“Well, now you’ll have to pay attention to him, won’t you?” The Duchess cheerfully returned, making Harriet laugh before she realised that a woman who’d never been able to find the bearer of the too-common name on her own wrist might have good reason to want her children’s names to be exceptional. That though Harriet had spoken lightly, she’d very probably been a touch cruel, not to mention made something of an ass of herself. Harriet knew herself to be direct, but she hated people who made tactlessness a point of pride, and she couldn't stand pointless meanness--least of all being the author of it.

“I didn’t mean any--”

“My dear girl,” the Duchess interrupted her in a gentle tone, “I don’t take offense at trifles, and my goodness, if I wanted to waste my time in such a silly fashion, I could hardly help seeing how nervous you are. Which is much to be expected--I should worry you lacked feeling, if you were perfectly composed. It’s strange how much you remind me of my son, at your age--though I suppose that’s quite natural. He too suffered from palpable earnestness as a youth, like those young ladies with ‘Ernest’ on their arms in that play of Wilde's.

“Speaking of country houses, could you possibly see your way to coming down to Bredon Hall for the week-end? I was the only one of the family in Town when the Agency wrote, and I’ve telegraphed Duke’s Denver to let them know I’ll be along, and to ready the Dower house for me. I should so much like to introduce the two of you. Of course it’s entirely your affair whether or not you decide to become better acquainted with him, though I suspect you’ll get on very nicely. And even if the poor boy should positively repel you, there are splendid grounds, and a good library, and plenty besides to entertain a young lady, for a few days at the least.”

Harriet was somewhat bowled over by the torrent of speech. It was all bright froth, flecked with sudden, startling glimpses of a strong and well-directed mind beneath it, governing the apparatus--like Poseidon ordering the sea from beneath the waves and flotsam. Harriet said of course she’d be delighted, she hadn’t any other engagements, because she wasn’t a coward and she wanted, at least, to face the matter out. A part of her she was trying to keep firmly in check hoped the obvious, stupid things. “More than kisses, letters mingle souls”--oh, all of it.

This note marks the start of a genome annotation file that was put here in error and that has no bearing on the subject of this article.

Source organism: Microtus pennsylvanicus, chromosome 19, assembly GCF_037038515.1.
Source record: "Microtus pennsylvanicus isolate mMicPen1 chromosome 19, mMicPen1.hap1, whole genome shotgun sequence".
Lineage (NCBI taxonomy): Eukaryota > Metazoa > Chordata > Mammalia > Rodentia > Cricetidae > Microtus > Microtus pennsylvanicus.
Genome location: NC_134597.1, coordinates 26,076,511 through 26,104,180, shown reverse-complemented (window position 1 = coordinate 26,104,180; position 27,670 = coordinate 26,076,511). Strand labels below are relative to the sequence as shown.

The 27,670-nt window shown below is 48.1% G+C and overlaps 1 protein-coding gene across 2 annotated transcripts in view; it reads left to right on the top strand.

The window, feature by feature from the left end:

The Duchess was kind, and far easier to speak to than she had any right to be. She seemed to have a knack for understanding situations and people. She so clearly wanted Harriet--or at least, wanted her son to be made happy. Harriet suspected, from the Duchess’s eagerness, that he might not be terribly happy at present. Their apparent closeness spoke well of the son--this was a man who inspired, at least in his mother’s heart, earnest concern rather than perfunctory filial affection.

Even with agencies, with the human race scattered as it had been since the sundering of Babel, perhaps only ten percent of people ever found their soulmate (as the old-fashioned term had it). Fewer still were able to marry that individual, provided that that was the bent their bond took. Harriet was nervous, and Harriet allowed herself to expect nothing, but Harriet nevertheless threw the book of poetry she’d been reading the previous night (a choice spurred by the romantic occasion of her Appearance) into her bag as she packed.

“My name in thine flesh, thine in mine appeares, / And true plaine hearts doe in the bodies rest” chased itself around her over-stimulated brain as she rode up with the Duchess in her car. Harriet idly flicked through and tapped at the book, but couldn’t concentrate well enough to read it. She was a little annoyed at being so visibly distracted before a stranger, even one as pleasant and comfortable as the Duchess.

“A favorite of yours?” the Duchess asked in a suspiciously amused tone that told Harriet that whoever they were going to meet had something of a known fetish for the poet.

Harriet managed a faltering, and then a more earnest exchange on the subject of Donne, and felt some of her anxiety draining away. The Duchess’s conversation had a meandering logic of its own, like a pleasant scenic walk, and it carried them ably through a scattershot garden of engaging topics.

Once, in a lull, Harriet blurted out what she was thinking--a habit she was working hard to curb, but which still sometimes broke in upon her, her youth giving her but an imperfect control over herself.

“I’m surprised you’re not telling me all about young--” she checked her arm, “Bredon.” Named for the house, perhaps, she thought wryly.

“Ah, more still to come, I’m afraid,” the Duchess said. “No, I suspect he can speak for himself. Fond of me as he is, I doubt our relationship could survive the strain of my telling his new-discovered soulmate all his youthful indiscretions. And he’s not so young as all that--though neither could you call him middle-aged. Ah--this is the manor town. The Dukedom and its responsibilities fell of course to my oldest son, Gerald, when my husband managed to get himself killed hunting foxes some years ago--don’t express contrition, my dear, we fall a bit outside the window of obligation, or do I mean opportunity, and I’m practical about the matter.